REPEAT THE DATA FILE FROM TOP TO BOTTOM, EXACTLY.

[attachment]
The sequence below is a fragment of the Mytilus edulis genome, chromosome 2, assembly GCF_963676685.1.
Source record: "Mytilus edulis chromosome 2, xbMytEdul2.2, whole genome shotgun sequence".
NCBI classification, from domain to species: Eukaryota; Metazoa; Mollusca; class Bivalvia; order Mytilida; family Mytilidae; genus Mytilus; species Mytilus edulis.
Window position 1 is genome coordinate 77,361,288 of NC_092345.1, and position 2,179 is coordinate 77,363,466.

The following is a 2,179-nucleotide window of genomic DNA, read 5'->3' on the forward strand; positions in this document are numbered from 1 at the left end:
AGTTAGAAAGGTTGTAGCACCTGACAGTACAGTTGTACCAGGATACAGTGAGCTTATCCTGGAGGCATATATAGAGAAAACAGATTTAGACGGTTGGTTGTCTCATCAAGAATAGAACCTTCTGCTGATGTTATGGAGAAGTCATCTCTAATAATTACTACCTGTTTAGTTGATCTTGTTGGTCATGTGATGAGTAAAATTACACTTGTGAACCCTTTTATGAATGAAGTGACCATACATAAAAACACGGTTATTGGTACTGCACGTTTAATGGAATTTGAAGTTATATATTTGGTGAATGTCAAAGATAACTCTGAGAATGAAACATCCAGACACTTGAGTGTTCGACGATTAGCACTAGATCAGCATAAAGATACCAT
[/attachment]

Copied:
The sequence below is a fragment of the Mytilus edulis genome, chromosome 2, assembly GCF_963676685.1.
Source record: "Mytilus edulis chromosome 2, xbMytEdul2.2, whole genome shotgun sequence".
NCBI classification, from domain to species: Eukaryota; Metazoa; Mollusca; class Bivalvia; order Mytilida; family Mytilidae; genus Mytilus; species Mytilus edulis.
Window position 1 is genome coordinate 77,361,288 of NC_092345.1, and position 2,179 is coordinate 77,363,466.

The following is a 2,179-nucleotide window of genomic DNA, read 5'->3' on the forward strand; positions in this document are numbered from 1 at the left end:
AGTTAGAAAGGTTGTAGCACCTGACAGTACAGTTGTACCAGGATACAGTGAGCTTATCCTGGAGGCATATATAGAGAAAACAGATTTAGACGGTTGGTTGTCTCATCAAGAATAGAACCTTCTGCTGATGTTATGGAGAAGTCATCTCTAATAATTACTACCTGTTTAGTTGATCTTGTTGGTCATGTGATGAGTAAAATTACACTTGTGAACCCTTTTATGAATGAAGTGACCATACATAAAAACACGGTTATTGGTACTGCACGTTTAATGGAATTTGAAGTTATATATTTGGTGAATGTCAAAGATAACTCTGAGAATGAAACATCCAGACACTTGAGTGTTCGACGATTAGCACTAGATCAGCATAAAGATACCAT